Leading environmental scientists say Ottawa is cutting funding to a research station that studied the ecology of freshwater lakes for more than 50 years because it is producing data the Conservatives do not want to hear as they promote development of the Alberta oil sands.
A massive budget bill that is about to be passed into law by Stephen Harper's government will cut about $2-million in annual funding to the Experimental Lakes Area in Northwestern Ontario and close the highly-regarded research centre by next April if a new operator cannot be found.
David Schindler, a word-renowned biological scientist who teaches at the University of Alberta, took part in a news conference Friday to decry the decision, which he said will eliminate an effective monitor of the impact of the oil sands.
Recent studies conducted at the station have found that when the mercury input to a lake is cut off, the lake begins to recover, Dr. Schindler said. That contradicts the oil industry's position, which says that once a lake is polluted with mercury, it is beyond repair and adding more won't make any difference, he said.
"My guess is our current managers don't like to see this kind of [research] because the oil sands have an exponentially increasing output of mercury," Dr. Schindler said. "I think the real problem is we have a bunch of people running science in this country who don't even know what science is."
John Smol, a biologist at Queen's University in Kingston, Ont., said the Experimental Lakes Area is the best-known fresh-water research facility on the planet. Although he does not work there personally, he said he constantly uses the data obtained at the station in his own research and that is true of fresh-water scientists around the world.
"If you think of any major water-quality problem we have on this planet, starting with the over-fertilization of lakes, to acidification, to metal contamination, to climate change, to many of the emerging problems we are just now discovering," Dr. Smol said, "ELA research ... has been playing a key role in describing what these problems are and to determine ways that we can solve these problems."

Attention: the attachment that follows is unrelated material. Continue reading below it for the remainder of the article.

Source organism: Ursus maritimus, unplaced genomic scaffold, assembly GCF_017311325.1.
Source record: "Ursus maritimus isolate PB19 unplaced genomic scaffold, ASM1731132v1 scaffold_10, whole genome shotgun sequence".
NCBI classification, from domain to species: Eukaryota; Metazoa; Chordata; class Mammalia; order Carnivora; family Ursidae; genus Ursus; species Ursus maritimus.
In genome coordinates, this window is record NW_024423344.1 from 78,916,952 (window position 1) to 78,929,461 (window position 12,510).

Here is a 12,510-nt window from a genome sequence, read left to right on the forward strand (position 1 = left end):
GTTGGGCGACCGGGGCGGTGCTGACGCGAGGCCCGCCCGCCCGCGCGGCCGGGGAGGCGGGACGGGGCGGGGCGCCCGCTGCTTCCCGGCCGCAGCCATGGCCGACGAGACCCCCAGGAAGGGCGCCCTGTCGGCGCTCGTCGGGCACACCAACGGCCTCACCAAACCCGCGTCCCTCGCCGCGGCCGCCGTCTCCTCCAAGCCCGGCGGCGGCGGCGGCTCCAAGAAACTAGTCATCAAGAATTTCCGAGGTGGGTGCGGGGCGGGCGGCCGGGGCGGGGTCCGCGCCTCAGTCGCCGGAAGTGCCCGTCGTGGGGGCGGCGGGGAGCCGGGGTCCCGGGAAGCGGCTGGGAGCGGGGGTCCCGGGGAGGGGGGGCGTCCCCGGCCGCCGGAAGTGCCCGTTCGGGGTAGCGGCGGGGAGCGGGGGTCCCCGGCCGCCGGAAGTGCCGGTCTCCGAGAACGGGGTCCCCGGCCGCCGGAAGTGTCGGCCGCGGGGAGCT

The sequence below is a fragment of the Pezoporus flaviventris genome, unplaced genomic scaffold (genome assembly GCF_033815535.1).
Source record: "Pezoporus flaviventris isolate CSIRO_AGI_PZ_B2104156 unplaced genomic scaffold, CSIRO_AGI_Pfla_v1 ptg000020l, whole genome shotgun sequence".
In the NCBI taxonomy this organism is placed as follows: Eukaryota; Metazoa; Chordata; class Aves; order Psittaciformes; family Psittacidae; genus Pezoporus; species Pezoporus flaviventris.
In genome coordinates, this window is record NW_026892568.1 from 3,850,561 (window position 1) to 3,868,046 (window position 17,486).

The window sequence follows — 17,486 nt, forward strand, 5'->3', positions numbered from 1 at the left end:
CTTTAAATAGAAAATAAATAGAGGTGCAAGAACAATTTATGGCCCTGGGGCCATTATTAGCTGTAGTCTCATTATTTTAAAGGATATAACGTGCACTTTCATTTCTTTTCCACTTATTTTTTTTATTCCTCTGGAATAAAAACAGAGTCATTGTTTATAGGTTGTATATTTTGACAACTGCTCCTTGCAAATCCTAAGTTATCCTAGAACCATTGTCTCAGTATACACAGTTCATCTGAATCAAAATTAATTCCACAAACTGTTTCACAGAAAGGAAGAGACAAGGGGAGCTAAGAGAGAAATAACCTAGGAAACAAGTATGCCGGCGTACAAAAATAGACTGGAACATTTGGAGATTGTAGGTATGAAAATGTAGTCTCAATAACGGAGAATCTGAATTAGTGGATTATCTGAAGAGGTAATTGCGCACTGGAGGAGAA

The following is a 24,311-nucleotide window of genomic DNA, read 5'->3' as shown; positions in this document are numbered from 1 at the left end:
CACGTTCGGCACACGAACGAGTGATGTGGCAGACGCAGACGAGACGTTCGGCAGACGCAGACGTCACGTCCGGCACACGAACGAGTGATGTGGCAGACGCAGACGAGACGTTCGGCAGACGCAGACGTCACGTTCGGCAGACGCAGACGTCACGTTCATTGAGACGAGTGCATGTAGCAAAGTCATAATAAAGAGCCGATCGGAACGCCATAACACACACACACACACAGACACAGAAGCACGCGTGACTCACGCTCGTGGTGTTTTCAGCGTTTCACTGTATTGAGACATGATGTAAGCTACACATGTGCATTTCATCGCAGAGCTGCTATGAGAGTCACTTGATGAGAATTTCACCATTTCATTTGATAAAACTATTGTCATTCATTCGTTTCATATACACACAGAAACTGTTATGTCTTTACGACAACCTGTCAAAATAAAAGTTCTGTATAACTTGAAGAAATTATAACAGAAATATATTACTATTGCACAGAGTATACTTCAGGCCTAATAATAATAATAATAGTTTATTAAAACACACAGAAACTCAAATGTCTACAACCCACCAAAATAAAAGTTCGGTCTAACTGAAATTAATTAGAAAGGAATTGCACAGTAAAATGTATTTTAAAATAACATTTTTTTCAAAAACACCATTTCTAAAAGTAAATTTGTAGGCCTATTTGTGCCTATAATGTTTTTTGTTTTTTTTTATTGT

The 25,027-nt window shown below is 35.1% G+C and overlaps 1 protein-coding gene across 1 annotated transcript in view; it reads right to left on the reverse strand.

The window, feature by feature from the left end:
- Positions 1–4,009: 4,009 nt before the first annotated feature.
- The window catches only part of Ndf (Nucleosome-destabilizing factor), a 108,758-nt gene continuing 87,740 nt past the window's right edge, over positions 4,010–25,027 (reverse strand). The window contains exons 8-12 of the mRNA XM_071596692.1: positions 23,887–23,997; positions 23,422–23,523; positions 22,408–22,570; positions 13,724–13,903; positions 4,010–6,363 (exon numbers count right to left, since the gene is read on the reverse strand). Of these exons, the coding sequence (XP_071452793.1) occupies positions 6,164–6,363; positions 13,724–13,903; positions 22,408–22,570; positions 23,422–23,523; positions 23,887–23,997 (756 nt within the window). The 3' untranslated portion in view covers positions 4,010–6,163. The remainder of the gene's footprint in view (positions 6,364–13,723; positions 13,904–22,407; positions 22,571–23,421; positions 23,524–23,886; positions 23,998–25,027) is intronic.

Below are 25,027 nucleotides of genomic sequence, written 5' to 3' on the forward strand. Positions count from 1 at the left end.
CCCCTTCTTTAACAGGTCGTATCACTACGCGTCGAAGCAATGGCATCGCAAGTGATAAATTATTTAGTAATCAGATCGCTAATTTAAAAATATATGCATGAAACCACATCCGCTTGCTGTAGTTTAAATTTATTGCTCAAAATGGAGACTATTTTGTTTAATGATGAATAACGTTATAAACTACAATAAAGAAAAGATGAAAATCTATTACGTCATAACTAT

No other facility has this kind of detailed and long-term monitoring data, Dr. Smol added.
Erin Filliter, a spokeswoman for Keith Ashfield, said the Fisheries Minister does understand important work has been done at the facility.
"But we are now focussing our activities on work that informs [the Department of Fisheries and Oceans] fisheries management and habitat management decisions. The work being conducted at other freshwater research facilities across the country will be able to more than adequately meet the research needs of DFO," Ms. Filliter said in an e-mail Friday.
"We hope to transfer the facility to another research agent," she said, "so that the important work can continue to be conducted by another party that will benefit from it."
Scientists, however, believe it will be very difficult to find another organization to operate the centre because universities are strapped for cash and the province of Ontario has its own fiscal problems.
And although the government would save about $2-million, some estimates suggest it will cost as much as $50-million to close the site and remediate the lakes that have been part of the experiments scientists at the facility have been conducting.
Bruce Hyer, the independent MP for Thunder Bay-Superior North who is himself a biologist, told the news conference he was embarrassed to be in the Commons this week when the government rejected opposition amendments to its budget bill which, he said, effectively kills ecosystem research including that conducted at the ELA.
"The Conservatives were very proud at their discipline," Mr. Hyer said in describing the way the MPs on the government's side of the House systematically defeated all of the proposed changes. "They were very proud that they were killing scientific research. They were very proud that they were muzzling scientists."